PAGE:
If computers are so good at identifying objects like that, then why are the traffic lights so poorly programmed? The light program should be able to look down all approaches and identify all traffic and determine how fast it's going. Then it can dynamically change the timing of the light so that waits at the stop lights are minimal or even non-existent. If necessary, it could even eliminate the yellow light, if there's no traffic that would need to see it. In practice, traffic lights don't even notice I'm at the stop light when I'm on my bicycle.
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Old 11-23-2017, 09:11 PM
Machine Elf Machine Elf is offline
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Originally Posted by dtilque View Post
If computers are so good at identifying objects like that, then why are the traffic lights so poorly programmed?
That sort of machine vision/object recognition is a fairly recent development, so it's not surprising that you don't see it out in the field just yet.

Also, if the existing signal systems do an "adequate" job of managing traffic flow, it gets hard for the city council to justify the greater expense of new-fangled traffic signals. There are a lot of other things to spend money on besides traffic signals - roads, schools, police, fire, etc.
  #6  
Old 11-24-2017, 07:14 AM
DesertDog DesertDog is offline
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Quote:
Originally Posted by Machine Elf View Post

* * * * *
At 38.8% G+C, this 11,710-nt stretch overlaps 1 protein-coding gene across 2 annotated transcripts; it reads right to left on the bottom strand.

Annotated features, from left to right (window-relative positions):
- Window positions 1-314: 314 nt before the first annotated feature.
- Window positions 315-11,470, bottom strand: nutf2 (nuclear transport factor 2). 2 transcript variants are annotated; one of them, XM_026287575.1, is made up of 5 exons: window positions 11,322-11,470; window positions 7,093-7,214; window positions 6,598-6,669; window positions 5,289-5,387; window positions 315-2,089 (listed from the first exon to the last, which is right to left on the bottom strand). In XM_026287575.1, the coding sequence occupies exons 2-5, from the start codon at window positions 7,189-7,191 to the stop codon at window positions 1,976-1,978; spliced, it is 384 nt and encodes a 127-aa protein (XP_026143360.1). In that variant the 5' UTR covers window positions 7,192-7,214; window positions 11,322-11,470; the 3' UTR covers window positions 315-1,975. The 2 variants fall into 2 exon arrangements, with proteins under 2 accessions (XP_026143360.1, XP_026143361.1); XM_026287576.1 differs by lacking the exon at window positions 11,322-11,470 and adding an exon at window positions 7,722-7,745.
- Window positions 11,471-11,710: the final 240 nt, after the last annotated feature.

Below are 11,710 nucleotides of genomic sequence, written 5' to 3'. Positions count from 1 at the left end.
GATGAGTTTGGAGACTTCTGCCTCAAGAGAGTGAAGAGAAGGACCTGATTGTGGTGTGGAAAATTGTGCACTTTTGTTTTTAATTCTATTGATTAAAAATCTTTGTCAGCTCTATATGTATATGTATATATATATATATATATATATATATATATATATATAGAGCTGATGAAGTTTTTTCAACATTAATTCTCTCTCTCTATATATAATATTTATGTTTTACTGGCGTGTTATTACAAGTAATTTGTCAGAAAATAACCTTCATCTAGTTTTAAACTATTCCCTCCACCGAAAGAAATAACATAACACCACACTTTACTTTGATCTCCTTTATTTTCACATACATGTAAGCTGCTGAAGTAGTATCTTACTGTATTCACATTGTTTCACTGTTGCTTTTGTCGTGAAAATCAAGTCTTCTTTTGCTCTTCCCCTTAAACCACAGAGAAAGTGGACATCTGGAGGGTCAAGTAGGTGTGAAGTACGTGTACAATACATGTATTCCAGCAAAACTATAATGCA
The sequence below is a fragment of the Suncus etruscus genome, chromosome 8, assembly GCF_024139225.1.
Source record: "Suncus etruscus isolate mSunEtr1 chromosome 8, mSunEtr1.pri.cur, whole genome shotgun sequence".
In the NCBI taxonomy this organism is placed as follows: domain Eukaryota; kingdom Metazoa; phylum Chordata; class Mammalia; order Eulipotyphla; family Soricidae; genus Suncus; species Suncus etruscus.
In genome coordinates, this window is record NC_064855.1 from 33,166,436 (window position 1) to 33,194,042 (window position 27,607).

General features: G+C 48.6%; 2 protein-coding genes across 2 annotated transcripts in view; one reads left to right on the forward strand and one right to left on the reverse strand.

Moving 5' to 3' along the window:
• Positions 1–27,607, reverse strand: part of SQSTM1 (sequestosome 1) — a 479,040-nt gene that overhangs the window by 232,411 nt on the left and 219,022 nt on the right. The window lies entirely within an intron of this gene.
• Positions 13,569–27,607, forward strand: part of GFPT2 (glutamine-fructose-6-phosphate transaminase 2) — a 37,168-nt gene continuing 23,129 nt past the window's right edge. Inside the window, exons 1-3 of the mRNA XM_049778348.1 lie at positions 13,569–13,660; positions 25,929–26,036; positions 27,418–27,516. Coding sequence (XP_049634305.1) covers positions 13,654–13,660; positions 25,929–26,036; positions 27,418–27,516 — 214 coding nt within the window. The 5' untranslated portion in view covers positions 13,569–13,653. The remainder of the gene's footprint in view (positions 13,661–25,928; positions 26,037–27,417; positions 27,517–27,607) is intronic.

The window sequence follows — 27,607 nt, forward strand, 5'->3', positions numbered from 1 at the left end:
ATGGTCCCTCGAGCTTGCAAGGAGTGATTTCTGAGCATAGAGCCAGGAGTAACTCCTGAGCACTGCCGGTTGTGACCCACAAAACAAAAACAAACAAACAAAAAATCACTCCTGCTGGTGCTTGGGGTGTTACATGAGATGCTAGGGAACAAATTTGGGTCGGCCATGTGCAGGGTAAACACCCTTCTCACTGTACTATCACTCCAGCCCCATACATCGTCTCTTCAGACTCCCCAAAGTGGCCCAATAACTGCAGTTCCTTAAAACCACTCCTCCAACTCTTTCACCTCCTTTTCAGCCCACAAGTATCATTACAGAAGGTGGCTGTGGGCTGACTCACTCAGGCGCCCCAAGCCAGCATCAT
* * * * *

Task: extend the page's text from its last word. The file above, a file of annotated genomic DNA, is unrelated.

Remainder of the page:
ISTM that such signs are redundant, i.e. you could remove them and there still would be enough information to know that you're supposed to wait for a left-pointing green arrow. A solid green always means you can turn left when clear but must yield to oncoming traffic, but if you're only supposed to turn left on a green arrow, then your light will never display a solid green; it will either display solid red (or possibly a red arrow), or a green arrow.
Lately, for the (human) dum-dums, some intersections have a blinking yellow left arrow for an unprotected left turn after the protected left turn has expired.

I'm not sure signs do any good anyway.* Some years ago I told how at an intersection with the then new "Left Turn Yield on <green ball> signs (with no protected turn), when the light changed a kid coming the other way tried to make a turn, stopped short and honked, shaking his fist at me, then proceeded to drive into the path of the car following me. I hung around to be a witness and watched him argue with the other driver and me, then the cop about what the sign meant.

* Other than specific information ones like No Left Turn 3pm to 6pm.
  #7